Redirects & SEO Featured Image

Redirects & SEO: The Complete Guide

Table of Contents

Redirects are used to transfer both website visitors and search engines from one page to another when you move content to a new location, delete it, or change your domain name.

They are incredibly essential not only from an SEO point of view but also from a user experience angle. Neither visitors nor search engines wish to come across a page that no longer exists.

But there are many types of redirects, as well as many different situations where each one should be used.

In this guide, we’ll walk you through:

  • Everything you need to know about redirects
  • Types of redirects
  • Application scenarios

Without further ado, let’s dive in.

First Things First: What Are Redirects?

Put simply, a redirect is a way to send users and search engines to a different URL when the original one no longer exists. Anyone landing on a moved or deleted page would see an error without a redirect.

Error pages are not a positive experience for visitors who are expecting to see your website live. The result of such a response can lead to your users abandoning your site or bouncing without converting.

Make sure your redirects system is running smoothly so that your visitors always get where they want to go. And don’t forget that any backlink that leads to a 404 page will not be considered by the algorithm and will therefore be wasted.

In short, forgetting to implement redirects can result in lower search engine rankings and dissatisfied users.

At this point, you might be asking: When should I use redirects? Let’s see!

When to Use Redirects

These are the most common scenarios where we recommend using redirects. As you’ll see, 301 and 302 redirects (we’ll dive into those later) are quite common and come in handy in many situations.

For instance, you can implement redirects when:

  • Doing a domain transfer. As a necessity, when rebranding and moving from one domain to another, you must redirect all your pages from the old domain to your new one. These redirects will be 301s if permanent, or 302s if temporary.


  • Merging two websites. After merging sites into one, it’s necessary to redirect all the old URLs to the content’s new location. 301s are perfect for this use case.


  • Switching to HTTPS. When switching from HTTP to HTTPS, you will also need to permanently redirect pages and non-secure resources (HTTP) to their secure location (HTTPS). In this case, 301s are the perfect option.


  • Running promotions. If you’re running a limited-time promotion, you may want to redirect your traffic to a seasonal landing page. This type of redirection is temporary, so 302s may be ideal here.


  • Deleting pages. When removing content from a site, you should permanently redirect its URL to a similar page with relevant content. This way, the backlinks will still count for SEO. Additionally, internal bookmarks or internal links will continue to function properly. We recommend using 301s for this type of redirect.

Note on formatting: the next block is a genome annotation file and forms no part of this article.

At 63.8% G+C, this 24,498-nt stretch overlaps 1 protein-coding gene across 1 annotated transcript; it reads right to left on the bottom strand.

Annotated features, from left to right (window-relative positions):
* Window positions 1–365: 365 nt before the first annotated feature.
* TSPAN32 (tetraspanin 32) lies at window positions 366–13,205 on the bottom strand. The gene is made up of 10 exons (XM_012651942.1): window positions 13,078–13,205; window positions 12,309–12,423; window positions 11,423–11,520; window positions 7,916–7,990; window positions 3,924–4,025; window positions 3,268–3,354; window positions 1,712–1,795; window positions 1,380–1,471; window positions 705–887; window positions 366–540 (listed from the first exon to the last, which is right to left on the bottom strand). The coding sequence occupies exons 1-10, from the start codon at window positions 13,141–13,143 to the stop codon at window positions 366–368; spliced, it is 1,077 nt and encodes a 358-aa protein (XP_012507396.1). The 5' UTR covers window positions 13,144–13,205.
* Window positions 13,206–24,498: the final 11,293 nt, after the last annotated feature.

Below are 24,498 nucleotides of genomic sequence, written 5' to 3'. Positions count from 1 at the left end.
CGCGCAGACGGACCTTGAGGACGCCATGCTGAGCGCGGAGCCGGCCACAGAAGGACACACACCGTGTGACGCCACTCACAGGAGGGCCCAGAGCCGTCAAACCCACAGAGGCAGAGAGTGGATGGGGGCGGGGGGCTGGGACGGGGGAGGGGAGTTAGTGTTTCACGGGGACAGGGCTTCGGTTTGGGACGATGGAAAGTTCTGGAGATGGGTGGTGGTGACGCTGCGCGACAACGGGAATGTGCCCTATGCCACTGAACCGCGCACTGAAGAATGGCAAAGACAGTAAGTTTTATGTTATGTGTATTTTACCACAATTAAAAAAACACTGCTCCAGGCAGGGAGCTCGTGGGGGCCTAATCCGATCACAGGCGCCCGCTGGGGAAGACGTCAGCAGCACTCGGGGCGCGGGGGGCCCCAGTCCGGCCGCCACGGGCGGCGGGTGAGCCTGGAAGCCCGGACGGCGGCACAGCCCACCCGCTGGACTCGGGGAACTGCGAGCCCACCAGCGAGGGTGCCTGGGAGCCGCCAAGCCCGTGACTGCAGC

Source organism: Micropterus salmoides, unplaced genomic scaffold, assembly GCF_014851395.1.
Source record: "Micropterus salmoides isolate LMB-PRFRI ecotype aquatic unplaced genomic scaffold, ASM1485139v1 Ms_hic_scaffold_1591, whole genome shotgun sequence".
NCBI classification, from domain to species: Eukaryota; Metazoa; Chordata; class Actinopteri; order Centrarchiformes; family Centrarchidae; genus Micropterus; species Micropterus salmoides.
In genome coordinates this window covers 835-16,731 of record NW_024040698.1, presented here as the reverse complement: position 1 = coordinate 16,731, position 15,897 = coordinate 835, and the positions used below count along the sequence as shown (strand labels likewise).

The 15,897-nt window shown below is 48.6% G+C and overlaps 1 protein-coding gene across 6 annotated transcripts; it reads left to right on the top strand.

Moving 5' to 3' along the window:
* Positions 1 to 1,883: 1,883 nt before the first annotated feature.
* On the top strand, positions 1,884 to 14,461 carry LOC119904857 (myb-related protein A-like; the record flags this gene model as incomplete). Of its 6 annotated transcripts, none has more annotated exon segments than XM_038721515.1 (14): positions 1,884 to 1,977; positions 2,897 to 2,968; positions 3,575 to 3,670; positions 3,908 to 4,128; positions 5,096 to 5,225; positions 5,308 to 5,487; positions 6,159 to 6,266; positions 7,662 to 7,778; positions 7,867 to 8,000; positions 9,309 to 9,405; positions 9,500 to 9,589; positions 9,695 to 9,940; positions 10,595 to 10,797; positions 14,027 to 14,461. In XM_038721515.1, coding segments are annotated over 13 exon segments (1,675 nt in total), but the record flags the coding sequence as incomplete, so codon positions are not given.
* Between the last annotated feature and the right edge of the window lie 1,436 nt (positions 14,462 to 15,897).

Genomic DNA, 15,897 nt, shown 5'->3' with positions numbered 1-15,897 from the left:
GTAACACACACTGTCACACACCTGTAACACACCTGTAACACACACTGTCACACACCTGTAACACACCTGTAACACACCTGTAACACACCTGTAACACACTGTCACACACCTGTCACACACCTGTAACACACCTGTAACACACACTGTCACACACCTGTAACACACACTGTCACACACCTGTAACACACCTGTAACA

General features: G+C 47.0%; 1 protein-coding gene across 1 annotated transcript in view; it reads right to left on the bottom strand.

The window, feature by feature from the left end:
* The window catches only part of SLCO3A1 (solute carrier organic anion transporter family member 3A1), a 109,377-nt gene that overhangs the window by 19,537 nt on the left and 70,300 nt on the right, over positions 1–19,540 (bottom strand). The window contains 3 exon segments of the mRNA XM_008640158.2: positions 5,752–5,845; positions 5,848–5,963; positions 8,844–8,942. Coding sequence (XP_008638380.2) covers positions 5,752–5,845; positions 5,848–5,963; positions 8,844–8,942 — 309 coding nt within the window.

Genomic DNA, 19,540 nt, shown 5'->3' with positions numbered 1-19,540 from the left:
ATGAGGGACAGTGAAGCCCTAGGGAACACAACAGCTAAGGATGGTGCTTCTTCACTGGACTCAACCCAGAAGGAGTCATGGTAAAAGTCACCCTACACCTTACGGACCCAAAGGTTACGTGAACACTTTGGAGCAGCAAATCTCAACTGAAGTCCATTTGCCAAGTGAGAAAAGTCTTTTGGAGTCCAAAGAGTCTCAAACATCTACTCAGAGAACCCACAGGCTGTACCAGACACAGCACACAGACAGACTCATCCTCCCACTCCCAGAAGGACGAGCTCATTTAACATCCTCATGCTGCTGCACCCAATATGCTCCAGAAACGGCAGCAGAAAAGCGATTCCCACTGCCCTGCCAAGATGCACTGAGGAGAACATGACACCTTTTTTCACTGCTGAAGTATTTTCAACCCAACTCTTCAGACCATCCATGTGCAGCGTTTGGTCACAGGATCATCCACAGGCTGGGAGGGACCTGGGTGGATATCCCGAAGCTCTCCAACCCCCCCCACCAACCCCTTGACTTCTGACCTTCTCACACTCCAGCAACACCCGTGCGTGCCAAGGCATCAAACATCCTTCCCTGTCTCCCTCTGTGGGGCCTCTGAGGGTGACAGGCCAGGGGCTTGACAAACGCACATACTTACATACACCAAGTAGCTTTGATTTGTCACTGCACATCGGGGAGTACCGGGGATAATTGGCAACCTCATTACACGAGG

In the next section, when discussing types of redirects, we’ll cover many more scenarios. The above-mentioned ones are the most common.

Now that we have a basic picture of redirects and when to use them, let’s take a look at all the types of redirects.

Types of Redirects

There are several types of redirects. Depending on your goal, you’ll have to use one or the other. The decision will also depend on whether you need permanent or temporary redirects.

It’s important to know the different options you have when implementing redirects so that you don’t hurt your SEO or user experience.

Let’s look at redirect types in detail.

Infographic types of redirects and SEO


HTTP Redirects

Perhaps the most commonly used type of redirect is HTTP redirects. An HTTP redirect is a richer way of redirecting the user by putting more information about the purpose and type of redirect in the user’s hands.

This way, users can make different decisions depending on their situation. Obviously, this has a good impact on User Experience (UX).

There are several kinds of HTTP redirects:

301 Redirects

A 301 redirect forwards users to your new URL and indicates to search engines that the resource has been permanently moved. With this type of redirect, search engines remove the old URL from the indexes and transfer the PageRank (authority) to your new URL.

You should use them when:

  • Changing a URL
  • Recreating a piece of content
  • Consolidating content that competes for the same keyword or topic
  • Migrating content from one domain to another
  • Migrating a website during a phased web launch.

302 Redirects

When a 302 redirects a user to another page, it notifies them that the move is temporary and the original URL will be restored. In case you heard something about 302s not passing link PageRank, relax, they have been known to pass link authority since 2016.

Since these redirects last a short time, their ideal use would be when: 

  • Testing templates
  • Producing redirections based on the user’s location or device

303 Redirects

With no relation to SEO, a 303 redirect temporarily forwards users to resources only similar to the one requested. It prevents a form from being resubmitted when the user navigates back.

  • Use them when you want to redirect customers who send you data (like form submissions) to a new page instead of a standard page request.

307 Redirects

A 307 redirect is basically a 302. The only difference is that it preserves the HTTP method (POST, GET) of the initial request when redirecting. Since they specifically state that the URL is temporarily moved and will return soon, they are more clear than 302.